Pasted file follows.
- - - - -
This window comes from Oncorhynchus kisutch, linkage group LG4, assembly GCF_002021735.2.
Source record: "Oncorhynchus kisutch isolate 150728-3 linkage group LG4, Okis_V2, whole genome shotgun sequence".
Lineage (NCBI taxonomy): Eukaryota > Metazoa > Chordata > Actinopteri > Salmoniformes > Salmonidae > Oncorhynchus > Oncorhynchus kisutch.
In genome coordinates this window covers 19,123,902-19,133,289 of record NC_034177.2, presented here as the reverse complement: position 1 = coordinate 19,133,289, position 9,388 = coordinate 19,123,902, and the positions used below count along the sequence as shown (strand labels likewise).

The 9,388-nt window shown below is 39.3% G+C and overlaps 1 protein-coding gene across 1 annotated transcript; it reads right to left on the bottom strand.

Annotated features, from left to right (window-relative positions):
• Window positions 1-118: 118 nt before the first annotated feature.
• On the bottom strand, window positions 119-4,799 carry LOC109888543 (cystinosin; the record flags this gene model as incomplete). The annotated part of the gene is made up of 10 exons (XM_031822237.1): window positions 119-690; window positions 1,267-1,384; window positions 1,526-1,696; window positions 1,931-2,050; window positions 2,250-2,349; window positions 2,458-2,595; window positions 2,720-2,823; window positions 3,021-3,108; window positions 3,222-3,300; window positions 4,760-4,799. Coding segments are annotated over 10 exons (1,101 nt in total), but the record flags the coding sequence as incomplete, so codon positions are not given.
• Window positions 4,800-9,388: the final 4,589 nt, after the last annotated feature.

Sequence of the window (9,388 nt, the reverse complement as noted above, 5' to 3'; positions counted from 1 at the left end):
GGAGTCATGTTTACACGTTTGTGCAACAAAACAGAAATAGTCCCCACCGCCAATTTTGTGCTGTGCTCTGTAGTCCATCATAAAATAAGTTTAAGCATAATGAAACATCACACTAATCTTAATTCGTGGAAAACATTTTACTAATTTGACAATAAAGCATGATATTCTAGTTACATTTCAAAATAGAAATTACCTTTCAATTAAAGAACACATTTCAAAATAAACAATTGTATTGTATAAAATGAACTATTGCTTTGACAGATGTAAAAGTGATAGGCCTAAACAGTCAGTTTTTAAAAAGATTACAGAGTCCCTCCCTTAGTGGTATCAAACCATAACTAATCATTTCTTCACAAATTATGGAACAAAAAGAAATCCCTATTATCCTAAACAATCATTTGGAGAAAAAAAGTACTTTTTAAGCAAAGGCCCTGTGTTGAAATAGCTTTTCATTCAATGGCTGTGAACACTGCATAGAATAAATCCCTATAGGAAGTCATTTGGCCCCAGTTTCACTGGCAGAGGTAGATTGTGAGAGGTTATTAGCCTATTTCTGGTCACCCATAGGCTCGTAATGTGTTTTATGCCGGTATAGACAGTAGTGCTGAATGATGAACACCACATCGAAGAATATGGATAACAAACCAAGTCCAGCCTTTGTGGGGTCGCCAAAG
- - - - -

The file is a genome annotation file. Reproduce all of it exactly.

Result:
This window comes from Oncorhynchus kisutch, linkage group LG4, assembly GCF_002021735.2.
Source record: "Oncorhynchus kisutch isolate 150728-3 linkage group LG4, Okis_V2, whole genome shotgun sequence".
Lineage (NCBI taxonomy): Eukaryota > Metazoa > Chordata > Actinopteri > Salmoniformes > Salmonidae > Oncorhynchus > Oncorhynchus kisutch.
In genome coordinates this window covers 19,123,902-19,133,289 of record NC_034177.2, presented here as the reverse complement: position 1 = coordinate 19,133,289, position 9,388 = coordinate 19,123,902, and the positions used below count along the sequence as shown (strand labels likewise).

The 9,388-nt window shown below is 39.3% G+C and overlaps 1 protein-coding gene across 1 annotated transcript; it reads right to left on the bottom strand.

Annotated features, from left to right (window-relative positions):
• Window positions 1-118: 118 nt before the first annotated feature.
• On the bottom strand, window positions 119-4,799 carry LOC109888543 (cystinosin; the record flags this gene model as incomplete). The annotated part of the gene is made up of 10 exons (XM_031822237.1): window positions 119-690; window positions 1,267-1,384; window positions 1,526-1,696; window positions 1,931-2,050; window positions 2,250-2,349; window positions 2,458-2,595; window positions 2,720-2,823; window positions 3,021-3,108; window positions 3,222-3,300; window positions 4,760-4,799. Coding segments are annotated over 10 exons (1,101 nt in total), but the record flags the coding sequence as incomplete, so codon positions are not given.
• Window positions 4,800-9,388: the final 4,589 nt, after the last annotated feature.

Sequence of the window (9,388 nt, the reverse complement as noted above, 5' to 3'; positions counted from 1 at the left end):
GGAGTCATGTTTACACGTTTGTGCAACAAAACAGAAATAGTCCCCACCGCCAATTTTGTGCTGTGCTCTGTAGTCCATCATAAAATAAGTTTAAGCATAATGAAACATCACACTAATCTTAATTCGTGGAAAACATTTTACTAATTTGACAATAAAGCATGATATTCTAGTTACATTTCAAAATAGAAATTACCTTTCAATTAAAGAACACATTTCAAAATAAACAATTGTATTGTATAAAATGAACTATTGCTTTGACAGATGTAAAAGTGATAGGCCTAAACAGTCAGTTTTTAAAAAGATTACAGAGTCCCTCCCTTAGTGGTATCAAACCATAACTAATCATTTCTTCACAAATTATGGAACAAAAAGAAATCCCTATTATCCTAAACAATCATTTGGAGAAAAAAAGTACTTTTTAAGCAAAGGCCCTGTGTTGAAATAGCTTTTCATTCAATGGCTGTGAACACTGCATAGAATAAATCCCTATAGGAAGTCATTTGGCCCCAGTTTCACTGGCAGAGGTAGATTGTGAGAGGTTATTAGCCTATTTCTGGTCACCCATAGGCTCGTAATGTGTTTTATGCCGGTATAGACAGTAGTGCTGAATGATGAACACCACATCGAAGAATATGGATAACAAACCAAGTCCAGCCTTTGTGGGGTCGCCAAAG